Lester Tenney, 96; survived World War II brutality

Dr. Tenney survived the Bataan Death March, followed by 3½ years of slave labor as a prisoner of the Japanese.

Mr. Wood also bought and maintained a tattered mansion called Clingstone in Rhode Island’s Narragansett Bay.

Henry A. Wood, 87, architect whose projects included Boston’s City Hall

Mr. Wood’s creative reach with architectural projects extended from Boston and Cambridge to Bangladesh and Thailand.

Mr. Duva (left) celebrated Evander Holyfield’s winning of the heavyweight title with a knockout of James “Buster” Douglas in Las Vegas. Mr. Duva worked with 19 title holders.

Lou Duva, 94, top boxing trainer and manager

The son of Italian immigrants, Mr. Duva and his family built the promotional company Main Events (founded in 1978) into one of boxing’s powerhouses.

Ms. Riely edited the Radcliffe Culinary Times in addition to writing books.

Elizabeth Riely, 71; celebrated food, its place in our lives

A historian of food and a culinary journalist, Ms. Riely wrote books, formerly edited the Radcliffe Culinary Times, and worked as a freelancer.

Waffle House cofounder Joseph Wilson Rogers Sr. sat in his office at the company’s headquarters in 2005.

Joseph Wilson Rogers Sr., 97, cofounder of Waffle House chain

Mr. Rogers and Tom Forkner opened the first Waffle House in suburban Atlanta in 1955, and the business expanded rapidly.

Nancy Willard, 80, prolific children’s book author

Ms. Willard‘s 70 books of poems and fiction enchanted children and adults alike with a lyrical blend of fanciful illusion and stark reality.

Mr. Sugrue, with assistant Jeanne Muller, helped found the theater in the late 1950s and moved it to a site in the Theatre District.

Frank Sugrue, 90, impressario of the Charles Playhouse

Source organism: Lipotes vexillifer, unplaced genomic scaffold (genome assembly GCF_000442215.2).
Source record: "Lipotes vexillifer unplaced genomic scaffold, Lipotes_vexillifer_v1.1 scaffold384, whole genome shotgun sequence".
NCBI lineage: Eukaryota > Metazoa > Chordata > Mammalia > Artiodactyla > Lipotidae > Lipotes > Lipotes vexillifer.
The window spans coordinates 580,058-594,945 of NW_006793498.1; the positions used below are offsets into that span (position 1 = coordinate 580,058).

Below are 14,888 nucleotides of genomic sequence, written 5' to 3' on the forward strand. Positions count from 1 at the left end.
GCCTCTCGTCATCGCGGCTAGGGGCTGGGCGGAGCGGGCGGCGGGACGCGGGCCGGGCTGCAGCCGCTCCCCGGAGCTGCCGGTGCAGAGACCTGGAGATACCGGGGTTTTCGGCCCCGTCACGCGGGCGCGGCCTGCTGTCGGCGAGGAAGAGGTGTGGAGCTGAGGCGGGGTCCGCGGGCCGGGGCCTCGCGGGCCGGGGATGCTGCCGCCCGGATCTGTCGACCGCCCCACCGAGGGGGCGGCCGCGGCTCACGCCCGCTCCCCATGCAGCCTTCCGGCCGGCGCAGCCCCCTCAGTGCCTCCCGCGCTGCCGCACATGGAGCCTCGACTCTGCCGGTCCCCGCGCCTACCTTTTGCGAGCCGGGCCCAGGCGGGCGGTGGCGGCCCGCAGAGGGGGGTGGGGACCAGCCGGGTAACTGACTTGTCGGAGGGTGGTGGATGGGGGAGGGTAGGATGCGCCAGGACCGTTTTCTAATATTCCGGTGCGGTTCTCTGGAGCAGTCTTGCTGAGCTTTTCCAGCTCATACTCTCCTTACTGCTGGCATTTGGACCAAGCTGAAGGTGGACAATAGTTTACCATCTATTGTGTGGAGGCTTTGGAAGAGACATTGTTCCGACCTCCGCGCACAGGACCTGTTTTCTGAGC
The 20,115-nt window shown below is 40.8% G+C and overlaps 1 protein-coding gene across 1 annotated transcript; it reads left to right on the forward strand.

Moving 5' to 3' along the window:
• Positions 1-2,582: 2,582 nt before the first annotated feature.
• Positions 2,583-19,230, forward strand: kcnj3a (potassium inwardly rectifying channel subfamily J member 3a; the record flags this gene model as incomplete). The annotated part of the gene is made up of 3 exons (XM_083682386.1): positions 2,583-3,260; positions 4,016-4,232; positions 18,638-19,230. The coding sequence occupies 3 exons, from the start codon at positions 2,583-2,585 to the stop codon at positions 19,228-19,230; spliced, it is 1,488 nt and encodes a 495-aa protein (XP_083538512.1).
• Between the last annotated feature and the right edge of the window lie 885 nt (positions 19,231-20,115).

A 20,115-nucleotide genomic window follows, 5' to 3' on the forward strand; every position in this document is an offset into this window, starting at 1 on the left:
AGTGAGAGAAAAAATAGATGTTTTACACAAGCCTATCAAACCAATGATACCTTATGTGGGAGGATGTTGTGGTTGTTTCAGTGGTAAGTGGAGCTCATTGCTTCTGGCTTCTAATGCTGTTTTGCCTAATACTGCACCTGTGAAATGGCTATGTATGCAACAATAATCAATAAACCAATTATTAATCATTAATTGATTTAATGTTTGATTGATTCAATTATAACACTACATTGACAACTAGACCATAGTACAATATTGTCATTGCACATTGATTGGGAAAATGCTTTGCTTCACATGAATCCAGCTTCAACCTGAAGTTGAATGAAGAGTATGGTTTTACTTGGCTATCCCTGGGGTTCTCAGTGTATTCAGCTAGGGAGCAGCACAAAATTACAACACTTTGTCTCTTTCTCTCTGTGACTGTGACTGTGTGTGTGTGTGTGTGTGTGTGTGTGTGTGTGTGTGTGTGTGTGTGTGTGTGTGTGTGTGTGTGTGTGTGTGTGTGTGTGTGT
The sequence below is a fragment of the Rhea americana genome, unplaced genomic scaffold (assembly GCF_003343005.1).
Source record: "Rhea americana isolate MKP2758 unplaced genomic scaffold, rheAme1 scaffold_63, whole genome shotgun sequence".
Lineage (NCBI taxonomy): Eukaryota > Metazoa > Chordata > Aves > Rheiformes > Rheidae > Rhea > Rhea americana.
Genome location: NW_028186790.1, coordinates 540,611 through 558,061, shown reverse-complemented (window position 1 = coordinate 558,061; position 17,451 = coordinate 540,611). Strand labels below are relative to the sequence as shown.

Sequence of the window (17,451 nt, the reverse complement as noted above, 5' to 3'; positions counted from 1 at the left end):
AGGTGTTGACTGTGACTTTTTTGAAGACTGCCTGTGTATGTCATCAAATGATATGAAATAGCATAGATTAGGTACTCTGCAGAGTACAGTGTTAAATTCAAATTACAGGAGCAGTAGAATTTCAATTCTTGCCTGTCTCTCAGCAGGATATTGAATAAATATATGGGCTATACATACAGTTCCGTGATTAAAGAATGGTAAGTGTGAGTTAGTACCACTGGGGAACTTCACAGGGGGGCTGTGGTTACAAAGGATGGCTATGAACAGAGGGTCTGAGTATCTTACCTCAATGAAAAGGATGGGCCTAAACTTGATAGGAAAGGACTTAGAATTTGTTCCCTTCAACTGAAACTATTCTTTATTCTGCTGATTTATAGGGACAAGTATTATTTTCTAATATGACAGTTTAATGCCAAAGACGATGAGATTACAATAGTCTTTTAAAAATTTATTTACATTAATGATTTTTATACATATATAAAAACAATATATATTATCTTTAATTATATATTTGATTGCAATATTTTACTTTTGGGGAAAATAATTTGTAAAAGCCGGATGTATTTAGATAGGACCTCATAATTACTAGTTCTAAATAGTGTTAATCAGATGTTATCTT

Mr. Sugrue and his then-partner, Michael Murray, launched Boston’s Off-Broadway theater movement.

Mr. Osborne, the public face of Turner Classic Movies, delivered revelatory tidbits before and after each screening.

Robert Osborne, 84, Turner Classic Movies host and film historian

Mr. Osborne was a genial ambassador for an otherwise vanished era in filmmaking.

Mr. Page spoke in 2014 during an event in New York.

Tommy Page, 46, former pop star and veteran music executive

Mr. Page recorded nine studio albums and had a No. 1 hit in 1990 with “I’ll Be Your Everything.”

Dr. Bryant was a longtime activist in education and civil rights.

Erna Ballantine Bryant, 87; led Massachusetts Commission Against Discrimination

Throughout her professional life, Dr. Bryant tried to change the behavior and perceptions of people in Boston and across the country.

Dr. Starzl’s performed the world’s first liver transplant in 1963 and the world’s first successful liver transplant in 1967.

Dr. Thomas Starzl, 90, liver transplant surgery pioneer

Dr. Starzl performed the world’s first liver transplant in 1963 and the world’s first successful liver transplant in 1967.

Mr. Kopa won the Ballon d’Or as the top European player in 1958.

Raymond Kopa, 85, soccer superstar in ’50s known as ‘Napoleon of football’

Mr. Kopa was gifted with spectacular dribbling skills and speed, qualities that have often led to comparisons with Lionel Messi.

Gustav Metzger, 90, pioneer of art that creates through destruction

Mr. Metzger’s concept of “auto-destructive art” inspired The Who’s Pete Townshend to smash his guitars.

In 2015, former president Barack Obama presented the National Medal of Art to Ms. Colon for her work.

Miriam Colon, 80, iconic Latina movie, theater actress

She appeared in more than 90 films, including alongside Marlon Brando and Al Pacino, and more than 250 television episodes.

Ms. Fox, a Newbery Medal winner, wrote a half-dozen novels for adults and more than 20 books for young people.

Paula Fox, 93, novelist who chronicled dislocation

Ms. Fox’s best-known novel for adults is “Desperate Characters” (1970), about the disintegration of a marriage.